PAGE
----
Anyhow, using this lack of need for password, a script can attempt to load a few images known to be served by different routers, one at a time. If the loads fail, it tries another one. Here's some code that does this:
It can sometimes be difficult to access these images on the routers without a password (not all will provide a logo without the user first logging in). It is surely possible to do that on some routers, but not all. So instead of a linear discovery approach (one step at a time), like what an investigating scientist usually does, an attacker can take another approach too: flood the router with configuration change attempts, hoping one works.
The two methods can be considered in this analogy: Say you are flying somewhere with five of your friends who each speak a different foreign language. When you get there, you need to tell the taxi driver who meets you where to take you. You don't know what country you're in, so you don't know which language/friend to use.
A first method is careful: you look at what he's wearing, the car he's driving, and maybe look inside his pockets for an ID or money. Once you've deduced based on this evidence where you are, you can try giving the driver directions in the language that is your best guess. If that doesn't work you can, one at a time, try speaking to the driver in a different language, but if you've done your research you will be right the first time. This is like the one-step-at-a-time approach that you mention. The problem with this is that the driver may not let you see his pockets' contents, so you might need to resort to guessing.
Alternatively, the six of you can all just walk up and start telling him where to go in different languages all at once. He will be a little confused at first, but will respond to one of you, the one speaking the language he recognizes, and that person can tell him where to go. This is the flood approach. It's messy, but you don't have to coordinate your friends and poke around in his car (where he may not let you go).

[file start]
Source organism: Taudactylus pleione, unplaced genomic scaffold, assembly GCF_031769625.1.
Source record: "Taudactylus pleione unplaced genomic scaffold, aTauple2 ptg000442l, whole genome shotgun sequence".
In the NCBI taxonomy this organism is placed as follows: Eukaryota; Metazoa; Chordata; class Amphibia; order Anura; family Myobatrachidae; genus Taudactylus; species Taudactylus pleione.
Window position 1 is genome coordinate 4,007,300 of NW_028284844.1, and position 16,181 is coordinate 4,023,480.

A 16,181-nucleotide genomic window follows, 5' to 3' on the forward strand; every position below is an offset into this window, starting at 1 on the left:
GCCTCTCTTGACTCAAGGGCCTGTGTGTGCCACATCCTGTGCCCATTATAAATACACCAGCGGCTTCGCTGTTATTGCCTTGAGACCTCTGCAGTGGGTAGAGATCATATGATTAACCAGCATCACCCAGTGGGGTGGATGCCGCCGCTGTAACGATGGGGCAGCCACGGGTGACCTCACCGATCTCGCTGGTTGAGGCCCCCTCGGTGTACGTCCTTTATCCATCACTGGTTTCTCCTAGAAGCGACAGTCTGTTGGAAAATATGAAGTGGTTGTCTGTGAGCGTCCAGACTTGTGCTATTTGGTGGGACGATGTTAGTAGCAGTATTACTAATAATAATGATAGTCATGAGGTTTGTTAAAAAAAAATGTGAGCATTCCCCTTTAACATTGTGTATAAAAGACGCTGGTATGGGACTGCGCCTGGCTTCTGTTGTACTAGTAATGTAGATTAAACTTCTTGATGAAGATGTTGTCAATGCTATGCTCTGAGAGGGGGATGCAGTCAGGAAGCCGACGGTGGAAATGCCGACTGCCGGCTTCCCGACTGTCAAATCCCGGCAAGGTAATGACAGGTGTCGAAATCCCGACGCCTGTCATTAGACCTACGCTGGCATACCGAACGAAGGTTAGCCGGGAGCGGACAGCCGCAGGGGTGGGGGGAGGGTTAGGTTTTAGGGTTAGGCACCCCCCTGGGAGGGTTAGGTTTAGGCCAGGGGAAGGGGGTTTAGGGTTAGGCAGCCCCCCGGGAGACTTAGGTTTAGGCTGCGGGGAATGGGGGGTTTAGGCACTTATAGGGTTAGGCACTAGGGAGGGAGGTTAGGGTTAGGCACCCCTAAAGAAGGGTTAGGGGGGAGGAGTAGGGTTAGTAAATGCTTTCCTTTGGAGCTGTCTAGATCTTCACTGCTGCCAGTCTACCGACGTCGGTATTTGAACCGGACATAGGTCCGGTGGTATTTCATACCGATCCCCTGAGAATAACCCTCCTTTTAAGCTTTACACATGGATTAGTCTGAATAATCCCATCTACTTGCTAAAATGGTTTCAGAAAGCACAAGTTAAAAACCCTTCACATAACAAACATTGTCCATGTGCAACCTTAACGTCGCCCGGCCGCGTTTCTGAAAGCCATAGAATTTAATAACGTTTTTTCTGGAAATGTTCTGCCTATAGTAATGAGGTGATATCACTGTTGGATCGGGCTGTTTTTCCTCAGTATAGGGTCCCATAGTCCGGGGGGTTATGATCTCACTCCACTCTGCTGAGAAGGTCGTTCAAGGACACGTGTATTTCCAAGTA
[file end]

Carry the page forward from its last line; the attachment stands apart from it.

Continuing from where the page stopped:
To take this back to the technology, lets say for example that ten router models make up a good portion of the market. An attacker can take advantage of this. Instead of "profiling" the router (as discussed in the tech report) he can simply try sending the configuration request for one of the ten most popular. If it fails, the code tries again with another request. This keeps going until it works or all requests have been tried. Additionally, all ten might be attempted at once.
Both methods (linear discovery and multiple requests in parallel) are possible, yet the parallel-flooding attempt seems scarier since it requires less investigative work (and much simpler programming) to work.
To boil this down, the drive-by pharming attack is not a completely specified problem. There are many ways to attack home routers from the inside, and many techniques can be used based on the types of targets an attacker may be interested in.
On a lighter note, here are some fun blog comments from Slashdot regarding drive-by pharming:
1) Drive by pharm,
2) Stop. Park.
3) Milk cows.
4) Feed chickens.
5) Slop pigs.
6) Stack hay.
We'll chase off the Pharmers with our phlaming torches and pitchphorks!
(Previously: drive-by pharming)